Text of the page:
U.S. Needs More Focus on Terrorist Threat in Indonesia

| Alasdair Gordon
Alasdair Gordon
Former Senior National Security Officer, Australian Government

Recent terrorist incidents in Indonesia, the largest Muslim country in the world, with a population of 260 million, have again raised concerns about growing extremist Islamist influence in the archipelago.

May bombings in Surabaya, on the Eastern side of Indonesia’s largest Island, Java, were particularly horrific because of the use of young children as suicide bombers.  The attacks on Police Stations, including the taking and execution of hostages, were also deeply worrying because they were clearly directed at a pillar of the State.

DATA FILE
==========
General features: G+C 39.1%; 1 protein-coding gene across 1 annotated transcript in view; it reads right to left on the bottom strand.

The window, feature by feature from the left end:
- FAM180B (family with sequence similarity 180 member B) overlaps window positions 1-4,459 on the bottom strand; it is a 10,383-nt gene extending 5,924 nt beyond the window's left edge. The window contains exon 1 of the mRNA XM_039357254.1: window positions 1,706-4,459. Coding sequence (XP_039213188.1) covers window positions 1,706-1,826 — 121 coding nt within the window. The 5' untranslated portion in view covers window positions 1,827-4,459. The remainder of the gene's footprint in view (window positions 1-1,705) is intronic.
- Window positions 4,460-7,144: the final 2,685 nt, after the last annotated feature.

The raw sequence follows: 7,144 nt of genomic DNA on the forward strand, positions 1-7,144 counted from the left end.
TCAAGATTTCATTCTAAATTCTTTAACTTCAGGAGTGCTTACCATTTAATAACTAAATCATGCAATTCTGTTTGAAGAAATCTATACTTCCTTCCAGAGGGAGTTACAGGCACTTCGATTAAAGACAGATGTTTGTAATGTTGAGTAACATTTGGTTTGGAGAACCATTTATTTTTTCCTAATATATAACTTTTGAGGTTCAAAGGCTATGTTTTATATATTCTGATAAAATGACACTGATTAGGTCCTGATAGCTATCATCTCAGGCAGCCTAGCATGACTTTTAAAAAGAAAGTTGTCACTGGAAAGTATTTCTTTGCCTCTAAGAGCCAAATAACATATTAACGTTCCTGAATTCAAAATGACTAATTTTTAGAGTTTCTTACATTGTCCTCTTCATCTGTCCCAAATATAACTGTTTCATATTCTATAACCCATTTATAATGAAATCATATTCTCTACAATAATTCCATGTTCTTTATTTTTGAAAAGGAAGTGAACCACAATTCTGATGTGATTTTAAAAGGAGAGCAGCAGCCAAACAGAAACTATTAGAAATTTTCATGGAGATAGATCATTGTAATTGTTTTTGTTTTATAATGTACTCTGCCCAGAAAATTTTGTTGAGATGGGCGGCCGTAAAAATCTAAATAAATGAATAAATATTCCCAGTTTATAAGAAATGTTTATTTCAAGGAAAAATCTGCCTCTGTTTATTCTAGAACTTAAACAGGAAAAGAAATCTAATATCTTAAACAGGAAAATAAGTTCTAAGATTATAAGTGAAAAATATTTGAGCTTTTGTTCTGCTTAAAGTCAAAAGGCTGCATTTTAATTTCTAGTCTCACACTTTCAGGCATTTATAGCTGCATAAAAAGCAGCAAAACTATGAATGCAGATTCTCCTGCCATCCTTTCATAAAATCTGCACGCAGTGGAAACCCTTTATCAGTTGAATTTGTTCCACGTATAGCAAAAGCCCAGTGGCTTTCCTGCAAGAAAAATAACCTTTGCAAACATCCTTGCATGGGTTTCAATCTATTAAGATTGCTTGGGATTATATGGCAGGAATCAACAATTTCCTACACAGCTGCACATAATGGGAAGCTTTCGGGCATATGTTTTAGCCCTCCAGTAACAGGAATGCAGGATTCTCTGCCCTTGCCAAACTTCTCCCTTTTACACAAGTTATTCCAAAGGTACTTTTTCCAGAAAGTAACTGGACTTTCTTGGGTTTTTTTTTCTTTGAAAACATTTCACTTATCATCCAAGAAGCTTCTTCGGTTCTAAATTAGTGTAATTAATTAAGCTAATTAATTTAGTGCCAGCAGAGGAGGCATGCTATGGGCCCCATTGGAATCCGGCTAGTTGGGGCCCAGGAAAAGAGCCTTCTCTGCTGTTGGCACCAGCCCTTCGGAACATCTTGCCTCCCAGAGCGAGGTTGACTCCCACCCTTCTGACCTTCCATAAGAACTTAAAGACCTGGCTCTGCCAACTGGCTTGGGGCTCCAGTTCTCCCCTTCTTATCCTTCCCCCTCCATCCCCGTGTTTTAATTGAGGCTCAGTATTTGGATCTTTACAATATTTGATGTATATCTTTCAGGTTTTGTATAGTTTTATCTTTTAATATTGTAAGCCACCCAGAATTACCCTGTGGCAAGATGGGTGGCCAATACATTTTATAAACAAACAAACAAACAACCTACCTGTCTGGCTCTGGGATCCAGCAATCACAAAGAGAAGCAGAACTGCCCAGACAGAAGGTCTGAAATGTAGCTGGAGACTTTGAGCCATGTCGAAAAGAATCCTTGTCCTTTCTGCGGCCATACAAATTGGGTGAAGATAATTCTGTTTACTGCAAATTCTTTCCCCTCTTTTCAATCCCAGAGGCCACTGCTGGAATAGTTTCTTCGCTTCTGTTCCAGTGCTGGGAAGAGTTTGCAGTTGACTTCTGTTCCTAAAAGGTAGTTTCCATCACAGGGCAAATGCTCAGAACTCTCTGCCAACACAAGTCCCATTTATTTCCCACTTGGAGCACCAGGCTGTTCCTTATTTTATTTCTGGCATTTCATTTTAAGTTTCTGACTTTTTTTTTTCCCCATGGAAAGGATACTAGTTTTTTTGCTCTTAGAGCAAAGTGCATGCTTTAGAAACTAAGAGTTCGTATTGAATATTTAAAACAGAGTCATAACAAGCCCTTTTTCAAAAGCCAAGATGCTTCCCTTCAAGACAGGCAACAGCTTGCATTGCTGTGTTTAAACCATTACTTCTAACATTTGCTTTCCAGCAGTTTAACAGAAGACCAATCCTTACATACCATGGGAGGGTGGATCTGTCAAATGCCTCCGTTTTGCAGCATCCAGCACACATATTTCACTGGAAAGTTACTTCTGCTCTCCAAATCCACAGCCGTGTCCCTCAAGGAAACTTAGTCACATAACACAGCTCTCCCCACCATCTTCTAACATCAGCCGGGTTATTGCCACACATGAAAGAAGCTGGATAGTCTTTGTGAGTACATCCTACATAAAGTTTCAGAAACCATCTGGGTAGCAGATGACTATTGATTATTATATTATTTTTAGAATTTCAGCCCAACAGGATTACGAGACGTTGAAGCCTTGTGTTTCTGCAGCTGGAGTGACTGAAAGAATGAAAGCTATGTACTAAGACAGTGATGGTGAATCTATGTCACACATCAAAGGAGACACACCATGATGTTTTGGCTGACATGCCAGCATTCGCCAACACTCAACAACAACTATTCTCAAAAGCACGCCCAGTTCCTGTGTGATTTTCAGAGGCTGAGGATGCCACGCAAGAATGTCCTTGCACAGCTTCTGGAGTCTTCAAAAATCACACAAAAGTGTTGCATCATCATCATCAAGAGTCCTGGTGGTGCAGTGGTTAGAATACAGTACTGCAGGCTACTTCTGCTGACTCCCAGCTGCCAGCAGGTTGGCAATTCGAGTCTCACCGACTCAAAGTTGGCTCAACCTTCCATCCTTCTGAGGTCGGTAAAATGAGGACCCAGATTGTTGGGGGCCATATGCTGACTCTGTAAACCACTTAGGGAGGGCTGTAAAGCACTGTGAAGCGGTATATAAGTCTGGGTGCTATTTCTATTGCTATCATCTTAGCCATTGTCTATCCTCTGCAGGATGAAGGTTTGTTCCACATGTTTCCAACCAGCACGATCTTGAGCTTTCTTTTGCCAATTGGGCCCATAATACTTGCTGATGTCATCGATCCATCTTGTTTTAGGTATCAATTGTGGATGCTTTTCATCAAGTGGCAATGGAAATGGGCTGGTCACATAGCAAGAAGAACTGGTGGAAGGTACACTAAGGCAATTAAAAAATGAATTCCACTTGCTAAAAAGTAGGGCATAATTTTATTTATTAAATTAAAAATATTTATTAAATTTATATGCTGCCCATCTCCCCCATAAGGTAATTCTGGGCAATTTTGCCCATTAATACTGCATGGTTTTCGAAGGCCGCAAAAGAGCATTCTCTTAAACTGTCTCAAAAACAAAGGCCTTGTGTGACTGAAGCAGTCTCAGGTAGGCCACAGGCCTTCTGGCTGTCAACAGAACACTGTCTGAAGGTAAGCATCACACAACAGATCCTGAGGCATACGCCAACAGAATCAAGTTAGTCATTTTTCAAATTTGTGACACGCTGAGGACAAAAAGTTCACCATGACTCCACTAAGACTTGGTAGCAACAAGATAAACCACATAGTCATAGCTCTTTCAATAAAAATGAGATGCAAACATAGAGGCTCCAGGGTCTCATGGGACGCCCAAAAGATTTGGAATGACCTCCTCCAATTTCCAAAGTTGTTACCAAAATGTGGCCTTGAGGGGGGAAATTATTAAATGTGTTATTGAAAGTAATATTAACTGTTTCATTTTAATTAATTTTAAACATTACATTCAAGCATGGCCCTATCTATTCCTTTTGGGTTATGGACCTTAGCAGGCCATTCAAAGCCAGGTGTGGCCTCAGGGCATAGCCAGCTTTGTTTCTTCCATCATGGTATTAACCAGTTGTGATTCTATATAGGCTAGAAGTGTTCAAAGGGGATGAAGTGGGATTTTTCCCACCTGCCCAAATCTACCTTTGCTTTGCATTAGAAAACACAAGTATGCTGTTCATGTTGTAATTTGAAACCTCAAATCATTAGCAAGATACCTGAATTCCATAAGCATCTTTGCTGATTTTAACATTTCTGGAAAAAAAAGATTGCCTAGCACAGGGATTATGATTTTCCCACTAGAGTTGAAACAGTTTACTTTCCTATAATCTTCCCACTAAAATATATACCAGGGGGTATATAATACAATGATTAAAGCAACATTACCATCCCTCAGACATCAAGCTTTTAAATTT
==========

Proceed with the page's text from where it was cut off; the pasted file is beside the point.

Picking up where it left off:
These attacks are the latest manifestation of the dangers of foreign fighters, and their families, returning from conflict in the Middle East, and their links to IS. But they may be more worrying than that. They may well say more about the the rise of fundamentalist Islam, with violent extremist elements, both in Indonesia and the region.

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The Author is Alasdair Gordon

Alasdair Gordon served for 32 years in national security with the Australian Government. He has had extensive experience in South East and North Asia, and in the South Pacific. He has also held senior positions in national security in Canberra. He is currently CEO of Shearwater LLC, based in Washington DC.

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